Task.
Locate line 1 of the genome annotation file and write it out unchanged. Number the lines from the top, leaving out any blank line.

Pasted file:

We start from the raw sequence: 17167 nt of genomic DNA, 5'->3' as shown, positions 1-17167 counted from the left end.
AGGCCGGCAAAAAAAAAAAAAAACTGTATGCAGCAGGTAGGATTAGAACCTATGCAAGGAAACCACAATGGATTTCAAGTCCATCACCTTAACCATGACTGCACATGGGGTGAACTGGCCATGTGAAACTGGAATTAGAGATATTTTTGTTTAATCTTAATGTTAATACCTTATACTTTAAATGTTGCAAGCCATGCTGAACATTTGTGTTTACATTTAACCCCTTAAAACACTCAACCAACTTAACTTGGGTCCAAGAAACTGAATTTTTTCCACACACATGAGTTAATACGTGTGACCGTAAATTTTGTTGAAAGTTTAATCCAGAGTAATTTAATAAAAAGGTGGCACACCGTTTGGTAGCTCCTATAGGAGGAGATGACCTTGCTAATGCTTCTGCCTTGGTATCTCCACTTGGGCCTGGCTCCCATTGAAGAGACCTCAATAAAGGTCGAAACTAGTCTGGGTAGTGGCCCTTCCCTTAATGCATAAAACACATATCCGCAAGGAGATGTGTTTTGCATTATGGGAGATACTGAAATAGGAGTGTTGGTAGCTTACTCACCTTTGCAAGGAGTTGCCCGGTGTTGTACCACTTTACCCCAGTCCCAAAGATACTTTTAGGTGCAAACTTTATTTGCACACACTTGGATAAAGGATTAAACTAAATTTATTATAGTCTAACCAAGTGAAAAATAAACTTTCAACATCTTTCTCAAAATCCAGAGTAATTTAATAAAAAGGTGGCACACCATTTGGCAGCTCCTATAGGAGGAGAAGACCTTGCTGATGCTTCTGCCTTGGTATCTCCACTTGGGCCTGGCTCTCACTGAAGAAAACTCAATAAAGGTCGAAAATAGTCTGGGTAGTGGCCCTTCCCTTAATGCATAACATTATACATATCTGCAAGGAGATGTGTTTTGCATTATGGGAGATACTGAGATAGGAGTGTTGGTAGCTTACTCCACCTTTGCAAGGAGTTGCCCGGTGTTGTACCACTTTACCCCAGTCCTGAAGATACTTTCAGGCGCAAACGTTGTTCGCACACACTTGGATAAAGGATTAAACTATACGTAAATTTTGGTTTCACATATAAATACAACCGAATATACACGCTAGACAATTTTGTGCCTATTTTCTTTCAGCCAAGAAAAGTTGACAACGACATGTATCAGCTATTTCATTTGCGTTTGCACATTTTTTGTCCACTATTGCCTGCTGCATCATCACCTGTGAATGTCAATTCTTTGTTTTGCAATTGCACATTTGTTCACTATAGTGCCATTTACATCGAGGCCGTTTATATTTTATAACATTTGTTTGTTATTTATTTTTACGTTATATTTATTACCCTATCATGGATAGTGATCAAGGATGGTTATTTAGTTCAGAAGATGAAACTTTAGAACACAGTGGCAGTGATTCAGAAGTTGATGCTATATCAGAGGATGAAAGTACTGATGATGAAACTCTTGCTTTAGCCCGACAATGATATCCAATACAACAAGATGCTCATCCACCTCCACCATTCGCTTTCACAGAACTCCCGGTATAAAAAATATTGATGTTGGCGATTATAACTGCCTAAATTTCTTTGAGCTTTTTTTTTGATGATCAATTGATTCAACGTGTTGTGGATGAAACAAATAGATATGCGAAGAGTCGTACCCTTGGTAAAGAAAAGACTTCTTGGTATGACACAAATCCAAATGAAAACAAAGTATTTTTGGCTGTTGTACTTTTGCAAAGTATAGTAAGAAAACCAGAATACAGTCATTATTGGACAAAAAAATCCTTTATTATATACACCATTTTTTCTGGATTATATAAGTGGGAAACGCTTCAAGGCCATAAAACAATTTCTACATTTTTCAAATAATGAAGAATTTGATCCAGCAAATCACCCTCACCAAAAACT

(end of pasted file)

We start from the raw sequence: 17167 nt of genomic DNA, 5'->3' as shown, positions 1-17167 counted from the left end.